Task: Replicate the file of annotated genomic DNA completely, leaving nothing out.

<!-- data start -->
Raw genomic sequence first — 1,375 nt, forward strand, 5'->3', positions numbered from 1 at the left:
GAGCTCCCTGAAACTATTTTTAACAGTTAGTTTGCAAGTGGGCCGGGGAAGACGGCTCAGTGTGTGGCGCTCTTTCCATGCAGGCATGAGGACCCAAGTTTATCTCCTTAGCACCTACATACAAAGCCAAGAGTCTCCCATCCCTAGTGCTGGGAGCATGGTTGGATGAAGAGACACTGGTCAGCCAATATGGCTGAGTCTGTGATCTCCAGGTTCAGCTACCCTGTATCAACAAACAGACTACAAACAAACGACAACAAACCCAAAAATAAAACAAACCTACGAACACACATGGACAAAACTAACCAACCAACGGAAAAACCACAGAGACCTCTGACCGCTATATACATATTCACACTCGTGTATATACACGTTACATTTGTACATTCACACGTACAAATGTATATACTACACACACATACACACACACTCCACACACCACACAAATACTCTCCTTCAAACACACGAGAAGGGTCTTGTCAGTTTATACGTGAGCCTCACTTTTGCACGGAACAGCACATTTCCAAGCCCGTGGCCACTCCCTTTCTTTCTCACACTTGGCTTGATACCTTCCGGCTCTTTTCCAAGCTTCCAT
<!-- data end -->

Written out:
Raw genomic sequence first — 1,375 nt, forward strand, 5'->3', positions numbered from 1 at the left:
GAGCTCCCTGAAACTATTTTTAACAGTTAGTTTGCAAGTGGGCCGGGGAAGACGGCTCAGTGTGTGGCGCTCTTTCCATGCAGGCATGAGGACCCAAGTTTATCTCCTTAGCACCTACATACAAAGCCAAGAGTCTCCCATCCCTAGTGCTGGGAGCATGGTTGGATGAAGAGACACTGGTCAGCCAATATGGCTGAGTCTGTGATCTCCAGGTTCAGCTACCCTGTATCAACAAACAGACTACAAACAAACGACAACAAACCCAAAAATAAAACAAACCTACGAACACACATGGACAAAACTAACCAACCAACGGAAAAACCACAGAGACCTCTGACCGCTATATACATATTCACACTCGTGTATATACACGTTACATTTGTACATTCACACGTACAAATGTATATACTACACACACATACACACACACTCCACACACCACACAAATACTCTCCTTCAAACACACGAGAAGGGTCTTGTCAGTTTATACGTGAGCCTCACTTTTGCACGGAACAGCACATTTCCAAGCCCGTGGCCACTCCCTTTCTTTCTCACACTTGGCTTGATACCTTCCGGCTCTTTTCCAAGCTTCCAT